The present study demonstrates for the first time a dramatic up-regulation of ADAMTS-13 antigen and proteolytic activity, but not ADAMTS-13 mRNA in isolated rat primary HSCs upon activation in vitro by culturing them in uncoated plastic plates and in rat liver after CCl4-induced liver fibrosis. We showed by both routine and real-time RT-PCR experiments that the levels of ADAMTS-13 mRNA were only increased by 30% and 50% in rat primary HSC at days 4 and 7 after isolation, respectively, when compared with day 1 (Fig. 1). Similarly, the levels of ADAMTS-13 mRNA in the liver tissues were only increased by 2.5- and 3.0-fold at days 10 (when liver exhibited mild fibrosis) and 70 (when liver exhibited severe fibrosis), respectively, after administration of CCl4 (Fig. 5). These data suggest that regulation of ADAMTS-13 expression in rat HSCs during in vitro and in vivo activation does not occur to a significant degree at the transcriptional level.
Our data are consistent with the results reported by Claus et al.  showing that the alteration of ADAMTS-13 mRNA transcript in Hep3B cells is negligible after being stimulated by various pro-inflammatory stimuli such as endotoxin, tissue necrosis factor-α, interleukin-2 and -1β, and immunosuppressive agents such as cyclosporine and cortical steroids. However, the levels of ADAMTS-13 antigen and proteolytic activity in Hep3B cells and conditioned medium prior to or after various stimuli were not investigated in their study . We showed, by FRETS-VWF73 and Western blotting, that the levels of ADAMTS-13 activity and antigen were dramatically increased in rat HSCs upon activation both in vitro (Figs 2 and 3) and in vivo (Fig. 7) after CCl4-induced liver fibrosis. These results were corroborated by immunohistochemical staining demonstrating that ADAMTS-13 immune reactivity was also dramatically enhanced in activated rat HSCs (Fig. 4) and in liver tissues after CCl4-induced liver injury and fibrosis (Fig. 6). Surprisingly, the plasma ADAMTS-13 proteolytic activity did not change significantly in rats with mild-and-severe fibrosis after CCl4 injection despite of a dramatic up-regulation of ADAMTS-13 antigen and activity in activated rat HSCs (Fig. 7), suggesting that the activated HSCs may not be the primary source of plasma ADAMTS-13. This hypothesis is consistent with the phenomenon observed in humans in which plasma ADAMTS-13 activity is quite variable or frequently reduced in patients with liver cirrhosis . Indeed, recent studies have suggested that ADAMTS-13 is also synthesized and secreted from arterial and venous vascular endothelial cells , megakaryocytes, and platelets [37,38]. The ADAMTS-13 mRNA is detected in brain, heart, lung, liver, kidney, adrenal glands, uterus, placenta, and prostate in humans by RT-PCR [11,39], suggesting a small amount of ADAMTS-13 protease may be produced in various organ tissues that contribute to the regulation of plasma levels of ADAMTS-13.
The mechanisms of the apparent discrepancy in the increment of ADAMTS-13 protein or activity and ADAMTS-13 mRNA remain to be determined. One could speculate that the increased ADAMTS-13 protein upon rat HSC activation or CCl4-induced liver injury or fibrosis may be resulted from an increase in protein translation efficiency and/or a reduction in protein degradation upon activation of HSCs in vitro and in vivo. It may also be possible that the increased ADAMTS-13 proteolytic activity in the activated rat HSCs is because of up-regulation of certain cofactors [40,41] such as heparin sulfate or other unknown factors for the ADAMTS-13 protease in the cells. However, the ADAMTS-13 activity in the conditioned medium of cultured rat HSCs correlated well with the increased expression of ADAMTS-13 in the cells (Fig. 2B), suggesting that the ADAMTS-13 is readily secreted from activated rat HSCs in culture.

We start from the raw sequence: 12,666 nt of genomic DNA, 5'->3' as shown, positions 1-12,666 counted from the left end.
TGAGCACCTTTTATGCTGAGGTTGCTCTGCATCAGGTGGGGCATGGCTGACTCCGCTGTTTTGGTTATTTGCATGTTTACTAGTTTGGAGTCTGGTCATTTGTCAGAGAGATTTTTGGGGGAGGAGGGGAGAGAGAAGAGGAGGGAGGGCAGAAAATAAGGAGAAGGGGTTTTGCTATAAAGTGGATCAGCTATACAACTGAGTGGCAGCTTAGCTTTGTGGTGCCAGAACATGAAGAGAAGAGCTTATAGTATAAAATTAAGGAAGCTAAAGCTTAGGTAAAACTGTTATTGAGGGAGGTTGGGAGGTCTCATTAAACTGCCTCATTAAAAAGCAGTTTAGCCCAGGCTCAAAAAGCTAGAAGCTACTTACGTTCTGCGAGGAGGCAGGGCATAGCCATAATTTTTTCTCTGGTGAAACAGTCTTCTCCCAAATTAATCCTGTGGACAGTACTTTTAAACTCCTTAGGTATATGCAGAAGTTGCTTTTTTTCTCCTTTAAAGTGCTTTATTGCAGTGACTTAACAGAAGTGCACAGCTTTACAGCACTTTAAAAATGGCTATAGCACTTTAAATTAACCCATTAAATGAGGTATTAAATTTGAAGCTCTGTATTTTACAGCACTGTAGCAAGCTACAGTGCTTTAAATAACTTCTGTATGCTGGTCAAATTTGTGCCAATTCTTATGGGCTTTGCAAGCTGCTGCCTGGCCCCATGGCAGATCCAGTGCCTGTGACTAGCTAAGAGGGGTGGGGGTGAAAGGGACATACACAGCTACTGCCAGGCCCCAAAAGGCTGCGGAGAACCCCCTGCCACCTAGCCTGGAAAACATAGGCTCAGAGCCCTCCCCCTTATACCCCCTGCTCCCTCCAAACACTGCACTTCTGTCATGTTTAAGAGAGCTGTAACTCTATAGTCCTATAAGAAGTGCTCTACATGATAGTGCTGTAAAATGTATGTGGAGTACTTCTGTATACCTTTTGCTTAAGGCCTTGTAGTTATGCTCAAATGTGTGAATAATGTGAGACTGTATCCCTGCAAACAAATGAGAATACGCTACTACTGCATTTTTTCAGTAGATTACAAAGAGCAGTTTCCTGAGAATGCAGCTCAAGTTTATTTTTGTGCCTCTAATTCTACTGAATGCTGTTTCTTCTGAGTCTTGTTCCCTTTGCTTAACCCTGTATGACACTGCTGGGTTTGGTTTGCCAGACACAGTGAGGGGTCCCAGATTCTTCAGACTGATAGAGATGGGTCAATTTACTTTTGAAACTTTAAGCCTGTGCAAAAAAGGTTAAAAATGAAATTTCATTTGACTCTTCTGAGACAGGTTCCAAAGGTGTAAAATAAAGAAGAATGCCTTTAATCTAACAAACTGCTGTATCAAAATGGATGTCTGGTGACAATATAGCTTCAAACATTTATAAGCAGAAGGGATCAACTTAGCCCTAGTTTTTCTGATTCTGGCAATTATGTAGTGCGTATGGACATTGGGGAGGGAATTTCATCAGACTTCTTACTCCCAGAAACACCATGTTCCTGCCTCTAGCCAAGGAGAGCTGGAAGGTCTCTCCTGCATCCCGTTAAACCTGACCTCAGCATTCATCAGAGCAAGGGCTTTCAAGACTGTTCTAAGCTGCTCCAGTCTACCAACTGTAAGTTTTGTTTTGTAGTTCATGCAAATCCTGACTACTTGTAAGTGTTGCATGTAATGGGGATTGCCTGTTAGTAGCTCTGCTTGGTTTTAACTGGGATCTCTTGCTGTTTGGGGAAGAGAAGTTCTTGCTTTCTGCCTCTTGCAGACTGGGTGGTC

Several other MMPs [24,42] including MMP-3, -13, pro-MMP-2, and MT1-MMP and TIMPs, particularly TIMP-1 and TIMP-2 are up-regulated in rat livers upon CCl4-injury [23,24,43], suggesting that the presence of active MMPs in acute and chronic liver injury may cleave extracellular matrix proteins, limit an excessive deposition of such matrix proteins and prevent liver fibrosis. This sequence of events may have a physiological function in liver regeneration. Considering that the only known substrate for ADAMTS-13, VWF [5,44,45], which is up-regulated in the microvascular endothelial cells in the area of necrosis and fiber-like structure during liver injury , one may speculate that the presence of the ADAMTS-13 protease at the time of tissue injury may also limit formation of microvascular thrombosis in situ or prevent excessive matrix protein deposition  and development of fibrosis in the liver [47,48]. However, there is no evidence thus far to demonstrate that ADAMTS-13 cleaves other matrix proteins except for VWF. The interaction between VWF and ADAMTS-13 protease do, however, occur intracellularly, particularly in the endoplasmic reticulum when both of them are expressed in the same cells . The exact contribution of the enhanced ADAMTS-13 expression and proteolysis to liver fibrosis is, however, yet to be confirmed in future studies in animal models.
In summary, our data suggest that the dramatic up-regulation of ADAMTS-13 antigen and proteolytic activity during rat HSC activation in vitro and in vivo by CCl4 injection may be crucial for the biological functions of the activated HSCs. ADMTS13 proteolysis may play a role in modulating liver regeneration or formation of fibrotic scar in injured liver after various acute and chronic insults. The data also suggest the sources of plasma ADAMTS-13 may be multiple. Finally, we believe that rat HSCs may be an excellent rat model for studying the regulation of ADAMTS-13 expression at post-transcriptional level.
The authors thank Dr Suresh Shelat for his comments on the manuscript. This study was supported in part by grants from National Institute of Health (HL079027 and DK58123 to XLZ and RGW, respectively), the Doris Duke Charitable Foundation (to ESP) and the American Heart Association (to XLZ).